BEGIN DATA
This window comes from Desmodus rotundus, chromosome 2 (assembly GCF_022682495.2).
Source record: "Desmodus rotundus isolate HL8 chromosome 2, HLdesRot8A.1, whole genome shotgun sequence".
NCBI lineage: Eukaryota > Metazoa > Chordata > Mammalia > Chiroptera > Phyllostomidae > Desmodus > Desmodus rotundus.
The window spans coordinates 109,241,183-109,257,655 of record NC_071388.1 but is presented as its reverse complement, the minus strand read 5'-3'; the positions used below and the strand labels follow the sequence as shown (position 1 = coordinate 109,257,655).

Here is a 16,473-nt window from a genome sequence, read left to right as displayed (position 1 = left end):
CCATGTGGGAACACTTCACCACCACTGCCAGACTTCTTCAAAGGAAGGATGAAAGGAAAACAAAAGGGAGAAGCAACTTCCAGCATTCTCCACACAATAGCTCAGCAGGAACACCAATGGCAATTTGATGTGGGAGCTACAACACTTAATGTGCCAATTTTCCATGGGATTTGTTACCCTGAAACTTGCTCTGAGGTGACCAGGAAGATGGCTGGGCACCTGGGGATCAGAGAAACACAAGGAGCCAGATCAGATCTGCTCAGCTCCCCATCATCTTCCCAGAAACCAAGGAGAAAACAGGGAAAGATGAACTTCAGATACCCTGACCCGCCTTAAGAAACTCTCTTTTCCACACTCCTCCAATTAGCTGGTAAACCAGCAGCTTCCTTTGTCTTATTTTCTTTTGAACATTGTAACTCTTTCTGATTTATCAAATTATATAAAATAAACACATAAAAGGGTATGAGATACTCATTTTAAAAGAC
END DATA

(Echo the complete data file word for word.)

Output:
This window comes from Desmodus rotundus, chromosome 2 (assembly GCF_022682495.2).
Source record: "Desmodus rotundus isolate HL8 chromosome 2, HLdesRot8A.1, whole genome shotgun sequence".
NCBI lineage: Eukaryota > Metazoa > Chordata > Mammalia > Chiroptera > Phyllostomidae > Desmodus > Desmodus rotundus.
The window spans coordinates 109,241,183-109,257,655 of record NC_071388.1 but is presented as its reverse complement, the minus strand read 5'-3'; the positions used below and the strand labels follow the sequence as shown (position 1 = coordinate 109,257,655).

Here is a 16,473-nt window from a genome sequence, read left to right as displayed (position 1 = left end):
CCATGTGGGAACACTTCACCACCACTGCCAGACTTCTTCAAAGGAAGGATGAAAGGAAAACAAAAGGGAGAAGCAACTTCCAGCATTCTCCACACAATAGCTCAGCAGGAACACCAATGGCAATTTGATGTGGGAGCTACAACACTTAATGTGCCAATTTTCCATGGGATTTGTTACCCTGAAACTTGCTCTGAGGTGACCAGGAAGATGGCTGGGCACCTGGGGATCAGAGAAACACAAGGAGCCAGATCAGATCTGCTCAGCTCCCCATCATCTTCCCAGAAACCAAGGAGAAAACAGGGAAAGATGAACTTCAGATACCCTGACCCGCCTTAAGAAACTCTCTTTTCCACACTCCTCCAATTAGCTGGTAAACCAGCAGCTTCCTTTGTCTTATTTTCTTTTGAACATTGTAACTCTTTCTGATTTATCAAATTATATAAAATAAACACATAAAAGGGTATGAGATACTCATTTTAAAAGAC